We'd save hospitals $300 million, maintenance
Claude Bigras is perplexed. Service D'Entretien Distinction's president manages a growing company whose 3,000 employees perform maintenance, window cleaning and related services.
The $600 million of work that Quebec cleaning companies do for the province's businesses,-- from banks to telecommunications firms,-- increases their efficiency, by enabling them to focus on their core strengths. This in turn enables them to be more competitive on world markets.
But Bigras can't figure out why the Quebec government won't allow his industry to help streamline the province's ailing healthcare system, which is plagued by long line-ups and inadequate infrastructure.
"Quebec's hospitals could save $300 million over five years if they outsourced their cleaning services," Bigras said. "That buys a lot of hospital equipment."
Bigras knows all about efficiency. Quebec's maintenance sector is highly competitive with a cadre of big players, who are constantly nipped at by hundreds of up-and-comers looking to carve a niche for themselves.
One of those up-and-comers, Jean-Louis Couturier, founded Service D'Entretien Distinction in the early 1960s. During the ensuing decades, Couturier led a meteoric expansion. By late 2004, Distinction employed about 2,000 workers and contractors either directly or indirectly through its franchisees.
Earlier this year Service D'Entretien Distinction merged with Service D'Entretien Moncalm, creating a behemoth with $80 million a year in sales, making it Quebec's largest cleaning company, and one of the five biggest in Canada. The company does work for some of the city's largest buildings including the Bell Center, the IBM-Marathon Building and Banque Nationale de Paris's Canadian head office. Couturier has recently stepped back and taken on the chairman's role and is gradually reducing his ownership stake in the business, leaving the presidency to Bigras.
But because of Distinction's increasing size, growth is becoming harder to come by. As a result, the company is looking outside of the province for contracts. But getting more public sector remains a high priority.
According to Jean-Yves Roy, president of L'Association des Entrepreneurs de Services D'Édifices Quebec, Bigras's goal is a worthy one.
According to Roy, recent changes by the Liberal government to article 45 of Quebec's labour code, --which opened the door to more outsourcing,-- are tailor made to provide a boost to the province's building maintenance firms.
"Building maintenance looks like nothing, but for many companies it is a very big expense," Roy said. "A small change in a big expenditure can add up to a lot of money." But according to Roy, the savings reaped by business that outsource, would be magnified even further if applied to Quebec's medical system.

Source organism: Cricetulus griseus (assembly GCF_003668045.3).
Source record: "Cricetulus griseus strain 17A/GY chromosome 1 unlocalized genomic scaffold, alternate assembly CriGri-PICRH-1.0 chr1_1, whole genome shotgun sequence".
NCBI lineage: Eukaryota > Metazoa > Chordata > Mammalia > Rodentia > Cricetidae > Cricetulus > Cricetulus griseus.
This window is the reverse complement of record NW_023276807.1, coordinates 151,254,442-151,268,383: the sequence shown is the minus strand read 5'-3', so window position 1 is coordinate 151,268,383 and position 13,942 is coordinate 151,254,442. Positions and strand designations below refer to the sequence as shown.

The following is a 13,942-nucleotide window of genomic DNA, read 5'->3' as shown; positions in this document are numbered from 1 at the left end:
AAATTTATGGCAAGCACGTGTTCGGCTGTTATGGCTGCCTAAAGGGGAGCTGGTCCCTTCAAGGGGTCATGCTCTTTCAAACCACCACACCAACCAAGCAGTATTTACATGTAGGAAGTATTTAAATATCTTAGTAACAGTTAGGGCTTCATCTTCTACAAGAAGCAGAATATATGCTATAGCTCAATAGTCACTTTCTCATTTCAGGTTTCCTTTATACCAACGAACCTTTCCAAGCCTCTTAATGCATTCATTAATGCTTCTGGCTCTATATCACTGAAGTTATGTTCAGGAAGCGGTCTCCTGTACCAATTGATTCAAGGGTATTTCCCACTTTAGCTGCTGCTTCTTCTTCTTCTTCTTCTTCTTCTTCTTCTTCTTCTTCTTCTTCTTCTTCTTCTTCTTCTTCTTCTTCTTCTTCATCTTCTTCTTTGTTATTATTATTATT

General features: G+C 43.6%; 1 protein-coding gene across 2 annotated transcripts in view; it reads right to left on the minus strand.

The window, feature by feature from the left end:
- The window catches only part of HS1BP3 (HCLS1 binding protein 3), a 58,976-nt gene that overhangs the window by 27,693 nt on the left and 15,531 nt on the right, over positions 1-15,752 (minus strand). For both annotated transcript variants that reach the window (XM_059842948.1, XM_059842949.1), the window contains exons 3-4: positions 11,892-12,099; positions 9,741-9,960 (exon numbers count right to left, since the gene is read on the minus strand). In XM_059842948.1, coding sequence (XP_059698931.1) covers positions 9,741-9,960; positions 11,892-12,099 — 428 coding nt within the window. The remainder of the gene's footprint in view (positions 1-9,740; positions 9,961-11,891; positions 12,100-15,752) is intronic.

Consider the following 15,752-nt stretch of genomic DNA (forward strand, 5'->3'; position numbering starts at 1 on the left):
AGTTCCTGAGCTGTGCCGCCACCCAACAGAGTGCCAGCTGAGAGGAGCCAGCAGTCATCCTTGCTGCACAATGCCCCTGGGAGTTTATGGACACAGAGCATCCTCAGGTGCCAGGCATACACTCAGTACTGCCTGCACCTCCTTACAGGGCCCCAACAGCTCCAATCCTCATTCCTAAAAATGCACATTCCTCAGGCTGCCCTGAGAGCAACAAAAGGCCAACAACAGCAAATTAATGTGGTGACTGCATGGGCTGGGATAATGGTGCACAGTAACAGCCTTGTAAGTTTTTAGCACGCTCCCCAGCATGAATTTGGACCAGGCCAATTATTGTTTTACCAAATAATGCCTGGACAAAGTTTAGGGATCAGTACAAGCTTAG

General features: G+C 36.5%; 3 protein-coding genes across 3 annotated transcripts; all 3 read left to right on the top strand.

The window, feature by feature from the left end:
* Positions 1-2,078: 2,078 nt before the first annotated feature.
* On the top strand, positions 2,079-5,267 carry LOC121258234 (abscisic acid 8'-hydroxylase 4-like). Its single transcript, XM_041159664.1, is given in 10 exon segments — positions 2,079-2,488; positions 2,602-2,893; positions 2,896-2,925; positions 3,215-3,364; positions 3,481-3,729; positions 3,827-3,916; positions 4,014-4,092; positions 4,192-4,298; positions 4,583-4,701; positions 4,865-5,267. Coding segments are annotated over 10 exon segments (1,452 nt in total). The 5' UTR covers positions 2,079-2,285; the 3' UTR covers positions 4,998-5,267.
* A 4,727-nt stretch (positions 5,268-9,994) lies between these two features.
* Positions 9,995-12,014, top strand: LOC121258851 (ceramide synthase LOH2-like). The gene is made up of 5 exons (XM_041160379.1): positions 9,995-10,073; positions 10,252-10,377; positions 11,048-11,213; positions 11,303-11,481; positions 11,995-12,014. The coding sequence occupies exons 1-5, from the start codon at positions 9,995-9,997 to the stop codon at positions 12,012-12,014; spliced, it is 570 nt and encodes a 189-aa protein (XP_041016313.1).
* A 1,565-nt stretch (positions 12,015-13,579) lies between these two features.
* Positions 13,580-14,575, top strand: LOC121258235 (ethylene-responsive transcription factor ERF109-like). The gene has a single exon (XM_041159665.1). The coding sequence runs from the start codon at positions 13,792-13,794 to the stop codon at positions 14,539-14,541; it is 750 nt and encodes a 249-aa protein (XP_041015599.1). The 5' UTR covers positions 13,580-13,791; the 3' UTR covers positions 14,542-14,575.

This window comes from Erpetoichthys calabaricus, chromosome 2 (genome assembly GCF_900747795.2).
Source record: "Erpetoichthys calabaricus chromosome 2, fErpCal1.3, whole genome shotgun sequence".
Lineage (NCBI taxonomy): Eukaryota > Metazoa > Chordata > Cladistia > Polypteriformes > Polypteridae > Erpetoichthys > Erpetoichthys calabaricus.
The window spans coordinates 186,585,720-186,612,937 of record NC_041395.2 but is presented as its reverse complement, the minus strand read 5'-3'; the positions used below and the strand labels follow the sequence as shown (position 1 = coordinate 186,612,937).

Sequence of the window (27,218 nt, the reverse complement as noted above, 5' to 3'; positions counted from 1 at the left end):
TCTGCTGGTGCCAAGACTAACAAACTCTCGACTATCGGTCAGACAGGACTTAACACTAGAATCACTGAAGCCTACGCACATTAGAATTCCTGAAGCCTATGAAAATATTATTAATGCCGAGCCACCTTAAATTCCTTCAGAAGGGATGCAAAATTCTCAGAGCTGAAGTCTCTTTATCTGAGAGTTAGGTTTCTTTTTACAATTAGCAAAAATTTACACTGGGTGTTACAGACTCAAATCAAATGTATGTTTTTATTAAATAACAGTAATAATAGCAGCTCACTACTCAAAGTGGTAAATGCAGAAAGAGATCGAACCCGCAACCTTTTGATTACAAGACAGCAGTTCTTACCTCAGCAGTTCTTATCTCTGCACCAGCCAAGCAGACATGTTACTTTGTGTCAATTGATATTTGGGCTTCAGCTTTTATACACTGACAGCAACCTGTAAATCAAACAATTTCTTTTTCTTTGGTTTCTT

"Hospitals and government workers are paid more, and are less flexible than those in the private sector," Roy said. "We can do a better job."
According to Roy, workers' salaries at the province's maintenance companies are set at $13.15 by an industry-wide parity committee. That's several dollars an hour less than the hourly rate paid by hospitals. But the biggest savings would come from increased flexibility.
One example: "private companies can move excess workers from one contract to the other based on needs," Roy said. "Hospitals don't have as much room to do that."
The outsourcing issue was studied during a review of the medical system by the Parti Québécois regime, but little or no action was taken, largely due to pressures from the province's powerful public sector labour unions. According to Roy, only one of the province's hospitals, Anna Laberge,-- currently outsources its cleaning services.
In the years following the Parti Québécois review, many hospitals decided to save money by lowering standards, rather than by turning to the private sector Roy said. As a result, many hospitals are now are in the challenging position of having to save money and increase cleanliness simultaneously.
In recent years, as Quebec's medical system has become increasingly squeezed, Philippe Couillard, the province's health minister will be facing increasing pressures to find innovative solutions. According to a spokesperson from Couillard's office, the Liberal government has a far more open attitude to private sector solutions than its predecessors, but any change has to be beneficial to all stakeholders, including workers and patients.
Roy concedes that any big move toward outsourcing would have to be undertaken gradually, that existing jobs would have to be protected and that savings would have to come from attrition.
Even Bigras admits that it would be better if a move toward increased use of the private sector were undertaken gradually. Depending on what's included in the definition, Quebec's hospitals are estimated to spend between $250 and $350 million on their cleaning services. Bigras admits this would represent a huge bonanza for the private sector.
"I don't want all of (those contracts)," Bigras said with a smile. "Just give me a bit. I'll be happy."
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|© 2004 Peter Diekmeyer Communications Inc.|